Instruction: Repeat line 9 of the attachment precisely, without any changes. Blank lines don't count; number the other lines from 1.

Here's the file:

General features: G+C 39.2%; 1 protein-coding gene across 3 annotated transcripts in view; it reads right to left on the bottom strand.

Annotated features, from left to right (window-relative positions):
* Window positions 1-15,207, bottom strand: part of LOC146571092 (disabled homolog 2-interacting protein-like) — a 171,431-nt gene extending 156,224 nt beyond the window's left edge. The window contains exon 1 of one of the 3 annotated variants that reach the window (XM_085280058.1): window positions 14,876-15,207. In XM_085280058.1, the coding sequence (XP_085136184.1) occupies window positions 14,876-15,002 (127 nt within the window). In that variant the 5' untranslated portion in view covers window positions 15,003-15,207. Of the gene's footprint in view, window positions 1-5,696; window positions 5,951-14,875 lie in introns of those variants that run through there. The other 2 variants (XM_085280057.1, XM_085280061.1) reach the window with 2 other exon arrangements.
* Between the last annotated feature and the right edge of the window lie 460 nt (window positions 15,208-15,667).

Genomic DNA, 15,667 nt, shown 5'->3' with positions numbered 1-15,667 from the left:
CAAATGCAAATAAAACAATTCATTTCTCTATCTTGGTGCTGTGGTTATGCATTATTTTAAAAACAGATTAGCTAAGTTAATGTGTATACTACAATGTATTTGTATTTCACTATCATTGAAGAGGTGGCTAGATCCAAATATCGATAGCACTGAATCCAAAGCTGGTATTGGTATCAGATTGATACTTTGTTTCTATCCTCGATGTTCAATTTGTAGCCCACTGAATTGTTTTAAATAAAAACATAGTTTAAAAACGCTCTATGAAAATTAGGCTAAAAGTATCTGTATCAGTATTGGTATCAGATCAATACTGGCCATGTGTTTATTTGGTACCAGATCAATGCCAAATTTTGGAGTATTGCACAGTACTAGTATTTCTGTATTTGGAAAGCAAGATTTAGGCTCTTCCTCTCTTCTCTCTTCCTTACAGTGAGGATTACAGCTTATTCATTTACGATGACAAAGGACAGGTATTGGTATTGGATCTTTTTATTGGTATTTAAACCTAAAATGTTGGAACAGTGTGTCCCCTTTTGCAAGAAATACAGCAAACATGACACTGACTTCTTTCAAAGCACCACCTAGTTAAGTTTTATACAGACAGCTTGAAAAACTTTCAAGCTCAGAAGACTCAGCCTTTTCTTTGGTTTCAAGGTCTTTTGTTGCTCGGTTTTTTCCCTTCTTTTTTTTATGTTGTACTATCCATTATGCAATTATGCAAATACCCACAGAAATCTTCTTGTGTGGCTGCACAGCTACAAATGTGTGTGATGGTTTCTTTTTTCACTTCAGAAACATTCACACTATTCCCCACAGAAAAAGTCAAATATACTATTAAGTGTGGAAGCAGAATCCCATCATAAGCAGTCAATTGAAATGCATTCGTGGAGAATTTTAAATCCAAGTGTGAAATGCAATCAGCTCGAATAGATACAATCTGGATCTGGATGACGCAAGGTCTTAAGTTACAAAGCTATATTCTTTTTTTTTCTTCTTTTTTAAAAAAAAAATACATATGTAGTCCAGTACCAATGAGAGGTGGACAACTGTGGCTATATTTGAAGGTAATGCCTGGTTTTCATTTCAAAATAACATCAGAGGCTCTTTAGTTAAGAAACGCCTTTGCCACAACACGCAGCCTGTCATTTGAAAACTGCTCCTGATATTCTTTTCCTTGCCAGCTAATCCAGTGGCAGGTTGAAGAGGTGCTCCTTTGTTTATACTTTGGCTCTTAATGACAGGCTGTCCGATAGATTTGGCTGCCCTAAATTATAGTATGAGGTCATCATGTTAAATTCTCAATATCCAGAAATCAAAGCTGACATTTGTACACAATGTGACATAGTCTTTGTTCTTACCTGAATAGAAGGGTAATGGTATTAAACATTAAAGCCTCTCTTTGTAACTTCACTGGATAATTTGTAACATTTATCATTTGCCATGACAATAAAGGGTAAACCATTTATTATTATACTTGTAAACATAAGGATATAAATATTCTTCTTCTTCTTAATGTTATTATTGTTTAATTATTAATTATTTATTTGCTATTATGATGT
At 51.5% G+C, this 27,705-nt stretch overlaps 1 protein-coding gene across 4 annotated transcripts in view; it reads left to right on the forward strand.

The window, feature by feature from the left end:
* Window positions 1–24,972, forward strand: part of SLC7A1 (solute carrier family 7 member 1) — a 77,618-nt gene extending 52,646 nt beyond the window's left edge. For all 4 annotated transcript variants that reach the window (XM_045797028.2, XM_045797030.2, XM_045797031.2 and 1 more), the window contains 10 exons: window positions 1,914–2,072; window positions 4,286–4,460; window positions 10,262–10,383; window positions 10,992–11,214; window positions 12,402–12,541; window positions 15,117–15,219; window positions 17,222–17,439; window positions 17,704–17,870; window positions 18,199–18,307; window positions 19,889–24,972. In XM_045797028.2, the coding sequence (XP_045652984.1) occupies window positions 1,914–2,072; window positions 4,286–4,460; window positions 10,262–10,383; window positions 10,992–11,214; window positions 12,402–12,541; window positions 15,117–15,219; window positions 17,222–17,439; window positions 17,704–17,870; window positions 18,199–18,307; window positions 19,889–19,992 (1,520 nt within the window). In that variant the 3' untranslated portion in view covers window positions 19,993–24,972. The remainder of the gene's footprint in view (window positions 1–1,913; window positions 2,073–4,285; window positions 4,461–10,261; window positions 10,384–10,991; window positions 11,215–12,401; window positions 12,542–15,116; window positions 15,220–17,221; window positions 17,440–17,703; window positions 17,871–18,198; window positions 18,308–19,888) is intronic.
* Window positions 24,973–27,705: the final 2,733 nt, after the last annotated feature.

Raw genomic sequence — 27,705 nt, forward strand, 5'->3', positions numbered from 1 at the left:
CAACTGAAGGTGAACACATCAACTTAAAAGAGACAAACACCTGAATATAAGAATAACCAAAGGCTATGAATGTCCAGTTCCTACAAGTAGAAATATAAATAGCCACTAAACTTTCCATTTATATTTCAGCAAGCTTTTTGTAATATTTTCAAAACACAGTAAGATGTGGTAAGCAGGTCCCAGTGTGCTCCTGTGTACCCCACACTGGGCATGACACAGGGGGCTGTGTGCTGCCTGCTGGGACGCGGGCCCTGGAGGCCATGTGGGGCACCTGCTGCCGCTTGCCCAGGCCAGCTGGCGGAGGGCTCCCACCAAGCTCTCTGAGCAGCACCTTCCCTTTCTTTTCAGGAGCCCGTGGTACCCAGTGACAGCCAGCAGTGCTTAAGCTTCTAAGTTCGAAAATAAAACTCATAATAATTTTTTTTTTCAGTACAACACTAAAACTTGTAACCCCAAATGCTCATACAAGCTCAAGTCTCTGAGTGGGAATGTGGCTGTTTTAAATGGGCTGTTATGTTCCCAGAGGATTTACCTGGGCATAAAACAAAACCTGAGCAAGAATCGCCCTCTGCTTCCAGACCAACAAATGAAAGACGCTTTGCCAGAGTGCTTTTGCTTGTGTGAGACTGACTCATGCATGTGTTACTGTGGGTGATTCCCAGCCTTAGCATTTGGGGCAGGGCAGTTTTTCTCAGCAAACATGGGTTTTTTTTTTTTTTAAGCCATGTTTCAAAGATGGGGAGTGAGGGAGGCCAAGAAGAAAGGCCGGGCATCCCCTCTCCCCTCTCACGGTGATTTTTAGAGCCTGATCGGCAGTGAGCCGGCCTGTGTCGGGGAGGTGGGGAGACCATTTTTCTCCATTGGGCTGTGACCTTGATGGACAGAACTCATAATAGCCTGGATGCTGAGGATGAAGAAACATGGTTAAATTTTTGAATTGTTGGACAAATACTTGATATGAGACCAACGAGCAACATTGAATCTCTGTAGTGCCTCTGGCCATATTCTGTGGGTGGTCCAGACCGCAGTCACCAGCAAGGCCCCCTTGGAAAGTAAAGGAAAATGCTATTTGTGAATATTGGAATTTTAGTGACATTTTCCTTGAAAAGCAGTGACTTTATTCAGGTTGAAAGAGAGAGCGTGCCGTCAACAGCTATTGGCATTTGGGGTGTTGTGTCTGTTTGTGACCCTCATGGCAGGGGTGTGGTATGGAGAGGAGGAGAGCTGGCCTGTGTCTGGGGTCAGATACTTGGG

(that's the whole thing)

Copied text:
* Window positions 1–24,972, forward strand: part of SLC7A1 (solute carrier family 7 member 1) — a 77,618-nt gene extending 52,646 nt beyond the window's left edge. For all 4 annotated transcript variants that reach the window (XM_045797028.2, XM_045797030.2, XM_045797031.2 and 1 more), the window contains 10 exons: window positions 1,914–2,072; window positions 4,286–4,460; window positions 10,262–10,383; window positions 10,992–11,214; window positions 12,402–12,541; window positions 15,117–15,219; window positions 17,222–17,439; window positions 17,704–17,870; window positions 18,199–18,307; window positions 19,889–24,972. In XM_045797028.2, the coding sequence (XP_045652984.1) occupies window positions 1,914–2,072; window positions 4,286–4,460; window positions 10,262–10,383; window positions 10,992–11,214; window positions 12,402–12,541; window positions 15,117–15,219; window positions 17,222–17,439; window positions 17,704–17,870; window positions 18,199–18,307; window positions 19,889–19,992 (1,520 nt within the window). In that variant the 3' untranslated portion in view covers window positions 19,993–24,972. The remainder of the gene's footprint in view (window positions 1–1,913; window positions 2,073–4,285; window positions 4,461–10,261; window positions 10,384–10,991; window positions 11,215–12,401; window positions 12,542–15,116; window positions 15,220–17,221; window positions 17,440–17,703; window positions 17,871–18,198; window positions 18,308–19,888) is intronic.